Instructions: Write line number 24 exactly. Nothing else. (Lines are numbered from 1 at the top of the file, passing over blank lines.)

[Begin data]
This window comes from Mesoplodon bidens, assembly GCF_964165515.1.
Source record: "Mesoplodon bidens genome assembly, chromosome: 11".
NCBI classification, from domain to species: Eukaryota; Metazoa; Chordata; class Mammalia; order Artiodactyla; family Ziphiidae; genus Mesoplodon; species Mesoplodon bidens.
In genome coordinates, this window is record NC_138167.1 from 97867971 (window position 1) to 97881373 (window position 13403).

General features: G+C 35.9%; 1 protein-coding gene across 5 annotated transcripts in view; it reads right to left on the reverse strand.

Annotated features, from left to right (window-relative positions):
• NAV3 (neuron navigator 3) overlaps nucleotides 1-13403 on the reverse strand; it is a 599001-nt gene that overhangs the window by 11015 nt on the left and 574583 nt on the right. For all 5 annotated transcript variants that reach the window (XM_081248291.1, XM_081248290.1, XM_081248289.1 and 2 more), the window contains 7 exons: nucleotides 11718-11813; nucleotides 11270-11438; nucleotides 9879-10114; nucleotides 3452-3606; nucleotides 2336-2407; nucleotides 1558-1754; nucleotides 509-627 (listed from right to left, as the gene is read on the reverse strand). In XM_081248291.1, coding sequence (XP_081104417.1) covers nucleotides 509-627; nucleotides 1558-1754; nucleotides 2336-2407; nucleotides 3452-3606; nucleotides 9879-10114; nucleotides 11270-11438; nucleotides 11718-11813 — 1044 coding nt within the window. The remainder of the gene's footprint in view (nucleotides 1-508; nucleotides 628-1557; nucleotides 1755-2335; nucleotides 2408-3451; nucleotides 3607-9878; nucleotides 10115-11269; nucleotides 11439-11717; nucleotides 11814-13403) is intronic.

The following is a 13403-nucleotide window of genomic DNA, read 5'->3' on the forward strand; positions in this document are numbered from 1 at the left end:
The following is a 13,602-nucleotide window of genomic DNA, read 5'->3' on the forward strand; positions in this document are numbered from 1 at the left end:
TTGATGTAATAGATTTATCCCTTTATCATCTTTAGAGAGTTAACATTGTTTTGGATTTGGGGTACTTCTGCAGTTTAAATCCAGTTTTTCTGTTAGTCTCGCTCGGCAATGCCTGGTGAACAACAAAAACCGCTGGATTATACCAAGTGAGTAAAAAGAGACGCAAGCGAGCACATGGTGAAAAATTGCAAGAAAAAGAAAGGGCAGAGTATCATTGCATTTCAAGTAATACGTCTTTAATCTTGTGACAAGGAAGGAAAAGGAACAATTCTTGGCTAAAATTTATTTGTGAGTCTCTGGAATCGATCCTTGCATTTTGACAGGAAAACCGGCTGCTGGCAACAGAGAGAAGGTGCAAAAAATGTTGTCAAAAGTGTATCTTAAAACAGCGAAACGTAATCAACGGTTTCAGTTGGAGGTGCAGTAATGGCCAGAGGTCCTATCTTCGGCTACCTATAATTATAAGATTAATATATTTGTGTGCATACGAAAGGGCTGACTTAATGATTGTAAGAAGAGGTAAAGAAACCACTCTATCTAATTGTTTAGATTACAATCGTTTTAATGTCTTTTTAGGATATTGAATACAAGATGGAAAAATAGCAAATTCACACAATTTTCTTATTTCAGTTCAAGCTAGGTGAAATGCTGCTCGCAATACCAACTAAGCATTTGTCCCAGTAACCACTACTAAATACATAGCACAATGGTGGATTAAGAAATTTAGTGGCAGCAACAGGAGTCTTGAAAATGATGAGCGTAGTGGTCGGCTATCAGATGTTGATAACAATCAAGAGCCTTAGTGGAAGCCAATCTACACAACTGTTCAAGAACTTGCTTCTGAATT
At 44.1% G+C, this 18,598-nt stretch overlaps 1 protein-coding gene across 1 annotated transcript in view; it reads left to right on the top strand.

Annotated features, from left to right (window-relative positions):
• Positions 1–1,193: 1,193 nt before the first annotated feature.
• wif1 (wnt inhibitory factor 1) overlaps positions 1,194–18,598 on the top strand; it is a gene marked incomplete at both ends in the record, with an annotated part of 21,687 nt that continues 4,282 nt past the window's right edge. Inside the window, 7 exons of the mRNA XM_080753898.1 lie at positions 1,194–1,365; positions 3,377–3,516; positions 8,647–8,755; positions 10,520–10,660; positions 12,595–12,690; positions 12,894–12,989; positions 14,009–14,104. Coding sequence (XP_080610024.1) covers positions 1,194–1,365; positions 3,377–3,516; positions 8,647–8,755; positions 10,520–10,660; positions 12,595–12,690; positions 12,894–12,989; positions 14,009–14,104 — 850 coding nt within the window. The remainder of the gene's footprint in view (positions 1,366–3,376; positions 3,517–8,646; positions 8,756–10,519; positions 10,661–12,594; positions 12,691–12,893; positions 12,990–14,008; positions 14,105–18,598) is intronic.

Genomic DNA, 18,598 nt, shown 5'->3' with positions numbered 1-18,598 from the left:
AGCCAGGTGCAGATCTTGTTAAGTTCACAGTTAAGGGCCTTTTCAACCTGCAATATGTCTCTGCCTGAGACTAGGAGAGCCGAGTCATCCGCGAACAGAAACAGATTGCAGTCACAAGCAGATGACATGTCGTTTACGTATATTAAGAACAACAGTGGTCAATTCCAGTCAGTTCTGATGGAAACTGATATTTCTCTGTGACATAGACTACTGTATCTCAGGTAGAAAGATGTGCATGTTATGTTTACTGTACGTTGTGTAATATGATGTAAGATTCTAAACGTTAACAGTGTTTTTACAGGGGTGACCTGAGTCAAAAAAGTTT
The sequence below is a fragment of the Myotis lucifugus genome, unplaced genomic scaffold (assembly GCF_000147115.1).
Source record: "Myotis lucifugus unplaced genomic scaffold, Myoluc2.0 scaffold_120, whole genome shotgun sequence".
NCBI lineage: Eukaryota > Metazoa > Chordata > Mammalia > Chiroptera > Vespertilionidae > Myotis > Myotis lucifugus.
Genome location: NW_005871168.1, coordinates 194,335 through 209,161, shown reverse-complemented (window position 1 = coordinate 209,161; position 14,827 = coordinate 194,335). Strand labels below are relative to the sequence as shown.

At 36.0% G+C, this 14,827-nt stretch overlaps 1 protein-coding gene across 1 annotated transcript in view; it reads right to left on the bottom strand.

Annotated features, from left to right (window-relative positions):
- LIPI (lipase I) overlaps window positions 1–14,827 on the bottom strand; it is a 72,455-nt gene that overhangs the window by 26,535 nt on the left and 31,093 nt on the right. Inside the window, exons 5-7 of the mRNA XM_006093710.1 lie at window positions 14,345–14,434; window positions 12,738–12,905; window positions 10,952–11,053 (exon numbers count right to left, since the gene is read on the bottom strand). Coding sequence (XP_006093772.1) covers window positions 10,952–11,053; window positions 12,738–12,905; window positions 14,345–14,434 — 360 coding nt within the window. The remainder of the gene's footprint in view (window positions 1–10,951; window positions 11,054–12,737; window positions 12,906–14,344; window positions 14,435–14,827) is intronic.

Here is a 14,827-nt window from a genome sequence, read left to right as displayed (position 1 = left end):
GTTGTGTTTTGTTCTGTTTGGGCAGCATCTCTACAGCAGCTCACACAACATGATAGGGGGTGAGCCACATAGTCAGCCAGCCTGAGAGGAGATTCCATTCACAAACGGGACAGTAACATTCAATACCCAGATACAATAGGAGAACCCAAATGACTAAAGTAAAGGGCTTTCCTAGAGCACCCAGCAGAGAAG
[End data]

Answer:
Here is a 14,827-nt window from a genome sequence, read left to right as displayed (position 1 = left end):